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Awesome Open Source

💻 context_menu 💻

A Python library to create and deploy cross-platform native context menus.

build passing readthedocs pip python version


example usage

Quickstart

  1. Install the library via pip:

    python -m pip install context_menu

  2. Create and compile the menu:

  • You can create menus in as little as 3 lines:
    from context_menu import menus
    fc = menus.FastCommand('Example Fast Command 1', type='FILES', command='echo Hello')
    fc.compile()
    
  • Or you can create much more complicated nested menus:
        def foo2(filenames, params):
            print('foo2')
            print(filenames)
            input()

        def foo3(filenames, params):
            print('foo3')
            print(filenames)
            input()

        if __name__ == '__main__':
            from context_menu import menus

            cm = menus.ContextMenu('Foo menu', type='FILES')
            cm2 = menus.ContextMenu('Foo Menu 2')
            cm3 = menus.ContextMenu('Foo Menu 3')

            cm3.add_items([
                menus.ContextCommand('Foo One', command='echo hello > example.txt'),
            ])
            cm2.add_items([
                menus.ContextCommand('Foo Two', python=foo2),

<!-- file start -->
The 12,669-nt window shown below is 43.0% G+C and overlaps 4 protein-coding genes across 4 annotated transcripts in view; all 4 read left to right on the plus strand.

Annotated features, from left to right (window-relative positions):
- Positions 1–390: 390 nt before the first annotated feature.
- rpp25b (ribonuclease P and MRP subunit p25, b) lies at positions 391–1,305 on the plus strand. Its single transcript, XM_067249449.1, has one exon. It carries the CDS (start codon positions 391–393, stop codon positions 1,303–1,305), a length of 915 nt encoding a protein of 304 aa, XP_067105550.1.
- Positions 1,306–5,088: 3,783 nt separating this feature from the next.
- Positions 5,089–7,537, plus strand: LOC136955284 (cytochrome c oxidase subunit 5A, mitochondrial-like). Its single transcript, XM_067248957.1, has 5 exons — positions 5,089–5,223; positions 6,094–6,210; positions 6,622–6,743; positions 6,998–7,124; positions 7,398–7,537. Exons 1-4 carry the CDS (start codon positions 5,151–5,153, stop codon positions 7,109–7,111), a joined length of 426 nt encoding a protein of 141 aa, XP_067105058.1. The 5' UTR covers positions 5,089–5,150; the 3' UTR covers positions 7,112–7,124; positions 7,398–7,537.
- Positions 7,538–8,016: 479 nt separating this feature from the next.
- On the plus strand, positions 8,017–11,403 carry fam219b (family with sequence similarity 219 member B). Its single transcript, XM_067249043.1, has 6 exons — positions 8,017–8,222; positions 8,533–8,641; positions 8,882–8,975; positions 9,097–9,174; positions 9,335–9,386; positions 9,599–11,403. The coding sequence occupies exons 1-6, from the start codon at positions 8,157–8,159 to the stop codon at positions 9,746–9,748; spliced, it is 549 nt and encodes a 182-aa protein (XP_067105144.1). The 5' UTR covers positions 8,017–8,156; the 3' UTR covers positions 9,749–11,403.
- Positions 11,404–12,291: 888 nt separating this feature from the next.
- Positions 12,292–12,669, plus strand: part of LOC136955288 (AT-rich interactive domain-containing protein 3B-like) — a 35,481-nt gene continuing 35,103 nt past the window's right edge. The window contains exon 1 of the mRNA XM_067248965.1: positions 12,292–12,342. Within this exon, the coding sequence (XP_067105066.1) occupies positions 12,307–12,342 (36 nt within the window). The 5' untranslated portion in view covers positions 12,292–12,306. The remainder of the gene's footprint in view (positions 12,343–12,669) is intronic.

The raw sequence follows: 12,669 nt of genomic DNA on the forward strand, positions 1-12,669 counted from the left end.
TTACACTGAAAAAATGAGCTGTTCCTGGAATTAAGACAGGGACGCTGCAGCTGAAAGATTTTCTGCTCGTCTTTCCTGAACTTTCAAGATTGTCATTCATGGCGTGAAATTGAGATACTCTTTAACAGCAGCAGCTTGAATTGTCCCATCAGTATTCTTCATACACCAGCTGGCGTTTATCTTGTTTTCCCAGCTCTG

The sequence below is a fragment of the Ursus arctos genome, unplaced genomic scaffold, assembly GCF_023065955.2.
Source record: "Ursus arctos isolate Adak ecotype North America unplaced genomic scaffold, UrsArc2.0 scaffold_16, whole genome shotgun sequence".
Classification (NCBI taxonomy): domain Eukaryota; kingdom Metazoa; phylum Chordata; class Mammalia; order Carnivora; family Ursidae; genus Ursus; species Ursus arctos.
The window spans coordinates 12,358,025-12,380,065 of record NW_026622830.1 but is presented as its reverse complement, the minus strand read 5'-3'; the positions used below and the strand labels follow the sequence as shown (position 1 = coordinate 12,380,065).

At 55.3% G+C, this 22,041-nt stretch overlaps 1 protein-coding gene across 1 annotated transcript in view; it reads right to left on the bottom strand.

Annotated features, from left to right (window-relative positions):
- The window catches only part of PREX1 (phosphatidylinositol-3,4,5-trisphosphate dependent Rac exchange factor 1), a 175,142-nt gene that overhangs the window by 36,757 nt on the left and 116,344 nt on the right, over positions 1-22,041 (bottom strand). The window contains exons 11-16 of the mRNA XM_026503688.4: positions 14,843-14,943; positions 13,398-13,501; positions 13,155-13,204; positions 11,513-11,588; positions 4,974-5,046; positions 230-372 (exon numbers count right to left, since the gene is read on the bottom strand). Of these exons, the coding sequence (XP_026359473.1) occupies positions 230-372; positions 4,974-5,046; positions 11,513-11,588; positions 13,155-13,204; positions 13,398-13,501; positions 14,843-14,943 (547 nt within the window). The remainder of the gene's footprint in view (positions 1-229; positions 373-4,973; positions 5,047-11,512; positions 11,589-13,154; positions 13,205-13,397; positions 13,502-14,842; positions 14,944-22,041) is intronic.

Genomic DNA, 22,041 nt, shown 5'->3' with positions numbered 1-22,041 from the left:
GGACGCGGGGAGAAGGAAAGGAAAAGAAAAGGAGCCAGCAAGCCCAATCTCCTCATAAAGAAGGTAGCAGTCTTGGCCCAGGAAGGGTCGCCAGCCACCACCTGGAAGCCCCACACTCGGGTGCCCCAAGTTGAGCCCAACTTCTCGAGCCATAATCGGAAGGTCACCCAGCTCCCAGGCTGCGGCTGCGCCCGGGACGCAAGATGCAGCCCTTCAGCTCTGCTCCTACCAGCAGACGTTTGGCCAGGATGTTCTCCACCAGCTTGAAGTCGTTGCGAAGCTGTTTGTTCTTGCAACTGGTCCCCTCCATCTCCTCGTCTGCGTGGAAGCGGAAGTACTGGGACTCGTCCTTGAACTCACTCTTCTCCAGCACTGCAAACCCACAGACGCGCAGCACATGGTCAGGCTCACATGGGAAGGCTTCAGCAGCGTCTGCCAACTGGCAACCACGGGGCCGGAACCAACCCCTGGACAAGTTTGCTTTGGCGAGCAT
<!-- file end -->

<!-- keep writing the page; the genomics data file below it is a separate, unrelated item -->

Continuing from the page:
cm3,
            ])
            cm.add_items([
                cm2,
                menus.ContextCommand('Foo Three', python=foo3)
            ])

            cm.compile()
  1. See the output!
  • First example

    first Example

  • Second example

    second Example

Detailed Usage

ContextMenu Class

The ContextMenu object holds other context objects. It expects a name, and the activation type if it is the root menu(the first menu). Only compile the root menu.

ContextMenu(name: str, type: str = None)

Menus can be added to menus, creating cascading context menus. You can use the {MENU}.add_items{ITEMS} function to add context elements together, for example:

cm = menus.ContextMenu('Foo menu', type='DIRECTORY_BACKGROUND')
cm.add_items([
    menus.ContextMenu(...),
    menus.ContextCommand(...),
    menus.ContextCommand(...)
])
cm.compile()

You have to call {MENU}.compile() in order to create the menu.

ContextCommand Class

The ContextCommand class creates the selectable part of the menu (you can click it). It requires a name, and either a Python function or a command (but NOT both) and has various other options

ContextCommand(name: str, command: str = None, python: 'function' = None, params: str=None, command_vars: list=None)

Python functions can be passed to this method, regardless of their location. However, the function must accept only two parameters filenames, which is a list of paths*, and params, the parameters passed to the function. and if the function is in the same file as the menu, you have to surround it with if __name__ == '__main__':

Any command passed (as a string) will be directly ran from the shell.

FastCommand Class

The FastCommand class is an extension of the ContextMenu class and allows you to quickly create a single entry menu. It expects a name, type, and command/function.

FastCommand(name: str, type: str, command: str = None, python: 'function' = None, params: str = '', command_vars: list = None)
def foo1(filenames, params):
    print(filenames)
    input()

if __name__ == '__main__':
    from context_menu import menus